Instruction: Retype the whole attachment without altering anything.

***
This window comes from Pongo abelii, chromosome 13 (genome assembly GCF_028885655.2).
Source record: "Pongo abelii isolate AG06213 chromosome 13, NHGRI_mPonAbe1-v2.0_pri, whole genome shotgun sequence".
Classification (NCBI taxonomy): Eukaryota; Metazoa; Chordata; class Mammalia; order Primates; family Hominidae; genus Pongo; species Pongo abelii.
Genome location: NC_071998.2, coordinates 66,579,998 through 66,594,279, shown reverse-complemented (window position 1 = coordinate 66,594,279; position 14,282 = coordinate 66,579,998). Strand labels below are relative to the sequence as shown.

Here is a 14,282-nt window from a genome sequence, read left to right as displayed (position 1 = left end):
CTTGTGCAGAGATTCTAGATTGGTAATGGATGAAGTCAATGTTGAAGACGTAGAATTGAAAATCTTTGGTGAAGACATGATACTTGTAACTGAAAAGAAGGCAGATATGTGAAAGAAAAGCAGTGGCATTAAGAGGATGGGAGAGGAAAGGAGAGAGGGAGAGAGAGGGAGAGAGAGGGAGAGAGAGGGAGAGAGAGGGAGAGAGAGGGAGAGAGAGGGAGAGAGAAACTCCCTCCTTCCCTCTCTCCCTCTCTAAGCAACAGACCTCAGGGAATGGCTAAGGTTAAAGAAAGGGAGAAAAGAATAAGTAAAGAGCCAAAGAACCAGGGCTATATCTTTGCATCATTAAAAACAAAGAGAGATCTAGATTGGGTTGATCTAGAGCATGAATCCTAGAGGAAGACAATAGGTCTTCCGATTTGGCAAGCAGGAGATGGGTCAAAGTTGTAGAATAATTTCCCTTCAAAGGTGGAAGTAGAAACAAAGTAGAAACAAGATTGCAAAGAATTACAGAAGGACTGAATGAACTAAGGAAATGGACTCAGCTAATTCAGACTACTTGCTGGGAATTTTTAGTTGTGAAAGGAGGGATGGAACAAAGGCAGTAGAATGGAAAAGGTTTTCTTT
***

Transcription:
This window comes from Pongo abelii, chromosome 13 (genome assembly GCF_028885655.2).
Source record: "Pongo abelii isolate AG06213 chromosome 13, NHGRI_mPonAbe1-v2.0_pri, whole genome shotgun sequence".
Classification (NCBI taxonomy): Eukaryota; Metazoa; Chordata; class Mammalia; order Primates; family Hominidae; genus Pongo; species Pongo abelii.
Genome location: NC_071998.2, coordinates 66,579,998 through 66,594,279, shown reverse-complemented (window position 1 = coordinate 66,594,279; position 14,282 = coordinate 66,579,998). Strand labels below are relative to the sequence as shown.

Here is a 14,282-nt window from a genome sequence, read left to right as displayed (position 1 = left end):
CTTGTGCAGAGATTCTAGATTGGTAATGGATGAAGTCAATGTTGAAGACGTAGAATTGAAAATCTTTGGTGAAGACATGATACTTGTAACTGAAAAGAAGGCAGATATGTGAAAGAAAAGCAGTGGCATTAAGAGGATGGGAGAGGAAAGGAGAGAGGGAGAGAGAGGGAGAGAGAGGGAGAGAGAGGGAGAGAGAGGGAGAGAGAGGGAGAGAGAGGGAGAGAGAAACTCCCTCCTTCCCTCTCTCCCTCTCTAAGCAACAGACCTCAGGGAATGGCTAAGGTTAAAGAAAGGGAGAAAAGAATAAGTAAAGAGCCAAAGAACCAGGGCTATATCTTTGCATCATTAAAAACAAAGAGAGATCTAGATTGGGTTGATCTAGAGCATGAATCCTAGAGGAAGACAATAGGTCTTCCGATTTGGCAAGCAGGAGATGGGTCAAAGTTGTAGAATAATTTCCCTTCAAAGGTGGAAGTAGAAACAAAGTAGAAACAAGATTGCAAAGAATTACAGAAGGACTGAATGAACTAAGGAAATGGACTCAGCTAATTCAGACTACTTGCTGGGAATTTTTAGTTGTGAAAGGAGGGATGGAACAAAGGCAGTAGAATGGAAAAGGTTTTCTTT